• Horses which are not qualified for a rating in Great Britain or Ireland at closing may also be entered. Such horses may be eligible for a weight providing the Handicapper is satisfied that the horse's racecourse performances up to and including February 14th would merit a minimum rating of 125.

  • To qualify, horses must have run at least three times in Steeple Chases run under the Rules of Racing of the same Recognised Racing Authority up to and including February 14th. At the Handicapper's discretion, such horses may be allotted a rating.

Grand National Scratchings, Declarations & Weights:

  • Enter by noon, February 2nd and pay £825 stake

  • Weights published on February 16th

  • Scratch by noon on March 2nd or pay £825

  • Scratch by noon on March 23rd or pay £825

  • Confirm by noon on April 5th and pay £1275

  • Confirmed entries with weights published on April 6th

  • Declare by 10.00 a.m. April 8th

  • The race takes place on April 10th 5.15 pm, over a distance of 4m 2f 74yds and over a total of 30 Grand National fences.

2021 Grand National Weights:

Multiple Betfair Chase hero Bristol De Mai, the French-trained Cross-Country champion Easysland and the 2020 Gold Cup runner-up Santini have all been allocated the joint-top-weight of 11st 10lb.

Two-time winner Tiger Roll has been designated a racing weight of 11st 9lbs. Successful in 2018 and 2019, the eleven-year-old Gigginstown-stud owned runner is the star attraction amongst the 106 entries for this year’s renewal of the greatest steeplechase in the world.

Owner Trevor Hemmings loves Aintree racecourse and has three Grand National victories to his name courtesy of Hedgehunter (2005), Ballabriggs (2011) and Many Clouds (2015) and his two principle chances this year are Cloth Cap (10st 5lb) and Lake View Lad (11st 0lbs).

The principle Irish-trained entries include Magic Of Light (10st 13lb), runner-up in 2019, Anibale Fly (10st 12lb), who was fourth in 2018 and fifth in 2019, the 2019 National Hunt Chase winner Any Second Now (10st 9lb), Kerry and Munster National heroine Cabaret Queen (10st 5lbs).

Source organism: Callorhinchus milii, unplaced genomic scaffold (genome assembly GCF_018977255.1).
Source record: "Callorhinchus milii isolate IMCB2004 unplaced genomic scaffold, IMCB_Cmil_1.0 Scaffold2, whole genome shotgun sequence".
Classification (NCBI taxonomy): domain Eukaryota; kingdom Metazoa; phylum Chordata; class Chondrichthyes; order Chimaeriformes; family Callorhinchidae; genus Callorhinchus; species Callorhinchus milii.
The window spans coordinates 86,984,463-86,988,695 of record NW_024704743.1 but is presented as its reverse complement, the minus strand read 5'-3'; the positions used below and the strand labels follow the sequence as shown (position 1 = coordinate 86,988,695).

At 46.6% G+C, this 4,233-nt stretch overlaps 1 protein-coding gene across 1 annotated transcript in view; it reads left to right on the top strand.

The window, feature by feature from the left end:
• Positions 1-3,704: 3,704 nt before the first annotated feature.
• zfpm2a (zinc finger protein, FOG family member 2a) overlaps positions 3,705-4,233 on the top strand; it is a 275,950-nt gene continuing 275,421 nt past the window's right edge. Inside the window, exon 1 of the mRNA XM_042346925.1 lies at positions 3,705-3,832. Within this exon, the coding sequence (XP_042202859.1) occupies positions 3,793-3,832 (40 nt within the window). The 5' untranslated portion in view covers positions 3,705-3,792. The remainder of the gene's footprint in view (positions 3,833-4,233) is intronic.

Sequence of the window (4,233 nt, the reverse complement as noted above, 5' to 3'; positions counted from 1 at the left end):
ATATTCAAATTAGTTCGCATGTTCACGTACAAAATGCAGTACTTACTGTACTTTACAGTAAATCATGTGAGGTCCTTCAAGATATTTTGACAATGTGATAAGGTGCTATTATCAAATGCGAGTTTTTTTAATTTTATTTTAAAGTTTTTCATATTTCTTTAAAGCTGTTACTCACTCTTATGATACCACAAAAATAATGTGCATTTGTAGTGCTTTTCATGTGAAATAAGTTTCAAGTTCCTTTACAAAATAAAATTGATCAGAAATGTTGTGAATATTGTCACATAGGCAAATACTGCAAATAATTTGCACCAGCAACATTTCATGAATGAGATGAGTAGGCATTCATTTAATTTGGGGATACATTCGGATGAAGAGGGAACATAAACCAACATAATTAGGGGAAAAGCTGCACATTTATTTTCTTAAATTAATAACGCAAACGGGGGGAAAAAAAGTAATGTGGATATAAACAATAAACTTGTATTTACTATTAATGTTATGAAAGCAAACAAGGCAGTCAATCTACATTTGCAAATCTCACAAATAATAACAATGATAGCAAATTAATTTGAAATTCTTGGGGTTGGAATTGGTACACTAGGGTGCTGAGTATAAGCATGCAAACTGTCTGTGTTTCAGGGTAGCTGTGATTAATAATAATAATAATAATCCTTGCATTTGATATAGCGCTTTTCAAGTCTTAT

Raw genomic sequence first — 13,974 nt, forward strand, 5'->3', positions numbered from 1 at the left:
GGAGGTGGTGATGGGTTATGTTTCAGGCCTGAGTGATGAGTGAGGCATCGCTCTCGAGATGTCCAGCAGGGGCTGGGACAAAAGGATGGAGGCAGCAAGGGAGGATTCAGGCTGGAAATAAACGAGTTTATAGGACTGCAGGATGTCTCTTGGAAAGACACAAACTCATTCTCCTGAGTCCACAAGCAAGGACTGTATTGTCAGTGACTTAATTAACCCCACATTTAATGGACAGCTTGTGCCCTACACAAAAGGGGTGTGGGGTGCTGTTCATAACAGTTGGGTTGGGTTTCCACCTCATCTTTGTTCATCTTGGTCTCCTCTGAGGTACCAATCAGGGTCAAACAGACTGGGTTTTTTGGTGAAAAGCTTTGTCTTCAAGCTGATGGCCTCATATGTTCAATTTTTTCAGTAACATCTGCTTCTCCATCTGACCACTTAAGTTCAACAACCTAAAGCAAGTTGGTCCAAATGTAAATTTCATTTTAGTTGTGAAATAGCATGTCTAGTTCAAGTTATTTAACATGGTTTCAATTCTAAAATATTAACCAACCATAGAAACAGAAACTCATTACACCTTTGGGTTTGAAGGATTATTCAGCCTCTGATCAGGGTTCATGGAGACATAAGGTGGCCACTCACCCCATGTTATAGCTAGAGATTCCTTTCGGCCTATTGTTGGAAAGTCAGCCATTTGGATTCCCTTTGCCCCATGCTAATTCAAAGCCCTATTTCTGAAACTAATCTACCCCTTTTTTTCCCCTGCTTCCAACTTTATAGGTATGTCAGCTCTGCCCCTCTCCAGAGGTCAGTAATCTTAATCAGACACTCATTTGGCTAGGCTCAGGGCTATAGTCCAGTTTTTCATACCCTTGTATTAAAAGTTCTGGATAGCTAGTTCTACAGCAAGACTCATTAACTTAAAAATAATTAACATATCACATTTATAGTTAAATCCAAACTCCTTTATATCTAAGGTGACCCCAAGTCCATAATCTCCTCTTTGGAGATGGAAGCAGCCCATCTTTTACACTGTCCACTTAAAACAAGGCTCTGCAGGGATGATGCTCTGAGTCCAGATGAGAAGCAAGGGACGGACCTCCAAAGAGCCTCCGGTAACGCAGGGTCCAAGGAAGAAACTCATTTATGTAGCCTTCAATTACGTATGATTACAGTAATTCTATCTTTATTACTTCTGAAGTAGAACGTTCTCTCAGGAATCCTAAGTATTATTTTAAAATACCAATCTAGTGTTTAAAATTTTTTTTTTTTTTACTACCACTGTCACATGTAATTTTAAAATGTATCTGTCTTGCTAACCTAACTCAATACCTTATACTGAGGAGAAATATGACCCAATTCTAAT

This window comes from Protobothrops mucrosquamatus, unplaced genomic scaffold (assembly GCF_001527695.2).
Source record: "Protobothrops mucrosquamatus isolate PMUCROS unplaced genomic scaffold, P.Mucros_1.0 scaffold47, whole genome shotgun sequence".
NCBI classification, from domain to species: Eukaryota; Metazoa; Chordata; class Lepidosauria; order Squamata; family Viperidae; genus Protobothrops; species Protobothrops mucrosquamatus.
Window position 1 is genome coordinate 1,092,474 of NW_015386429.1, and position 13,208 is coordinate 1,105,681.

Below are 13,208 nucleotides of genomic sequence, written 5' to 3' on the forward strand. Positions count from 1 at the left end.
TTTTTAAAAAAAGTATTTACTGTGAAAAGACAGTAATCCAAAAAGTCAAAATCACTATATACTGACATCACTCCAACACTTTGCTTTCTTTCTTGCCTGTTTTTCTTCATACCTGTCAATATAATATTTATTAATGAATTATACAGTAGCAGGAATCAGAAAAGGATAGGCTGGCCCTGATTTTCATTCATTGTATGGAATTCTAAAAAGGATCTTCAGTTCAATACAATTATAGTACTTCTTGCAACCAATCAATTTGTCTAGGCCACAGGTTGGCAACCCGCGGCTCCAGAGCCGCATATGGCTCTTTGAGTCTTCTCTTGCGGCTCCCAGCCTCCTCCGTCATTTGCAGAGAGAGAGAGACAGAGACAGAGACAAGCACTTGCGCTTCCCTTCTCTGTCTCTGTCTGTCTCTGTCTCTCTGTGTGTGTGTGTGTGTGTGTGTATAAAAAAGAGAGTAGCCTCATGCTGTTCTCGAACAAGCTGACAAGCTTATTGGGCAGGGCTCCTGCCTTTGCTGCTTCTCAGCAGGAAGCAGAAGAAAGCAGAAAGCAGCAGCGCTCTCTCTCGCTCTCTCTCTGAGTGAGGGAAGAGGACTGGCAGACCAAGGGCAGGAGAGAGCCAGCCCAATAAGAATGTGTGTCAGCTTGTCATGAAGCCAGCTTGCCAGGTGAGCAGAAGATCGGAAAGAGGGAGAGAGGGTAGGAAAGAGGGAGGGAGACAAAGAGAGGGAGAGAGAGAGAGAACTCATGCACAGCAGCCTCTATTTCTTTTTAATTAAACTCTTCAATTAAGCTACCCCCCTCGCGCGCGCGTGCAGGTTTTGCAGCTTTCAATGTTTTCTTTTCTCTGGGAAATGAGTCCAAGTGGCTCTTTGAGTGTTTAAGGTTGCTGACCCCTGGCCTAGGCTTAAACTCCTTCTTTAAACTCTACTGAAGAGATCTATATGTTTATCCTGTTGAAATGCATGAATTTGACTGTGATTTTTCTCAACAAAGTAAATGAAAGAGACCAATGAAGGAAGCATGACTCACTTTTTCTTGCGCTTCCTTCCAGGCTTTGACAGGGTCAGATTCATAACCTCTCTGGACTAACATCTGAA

In addition, former Irish Grand National victor Burrows Saint (10st 13lb) and dual Cheltenham Festival winner Presenting Percy (11st 9lb), now trained by Gordon Elliott, also feature at the initial Grand National weights stage.

The Grand National has eluded the six-time champion Jump trainer Nicky Henderson and this year his main protagonists appear to be Santini (11st 10lb) and OK Corral (10st 8lb).

11-time champion Jump trainer Paul Nicholls can never be underestimated, sending out the winner in 2012 with Neptune Collonges. The Ditcheat maestro saddles Give Me A Copper (10st 4lb) and Yala Enki (11st 3lb)

Other notable runners are Gordon Elliott’s Delta Work (11st 9lb), Welsh Grand National scorers Potters Corner (10st 6lb) and Secret Reprieve (10st 1lb), two-time Becher Chase runner-up Kimberlite Candy (10st 10lb), Kerry National runner-up Moyhenna (10st 2lb) and the double Becher Chase champion Vieux Lion Rouge (10st 5lb).

*Credit for the main photo belongs to Jon Super / AP Photo*



Steven is a sports and horse racing enthusiast and is a member of the Horseracing Writers and Photographers Association (HWPA) in the United Kingdom.

He is a regular visitor to Paris Longchamp for the Prix de l'Arc de Triomphe and a lifelong fan of the Aintree Grand National, a subject he writes about 52 weeks of the year. Last year he reached the impressive milestone of attending the last 30 renewals of the Grand National.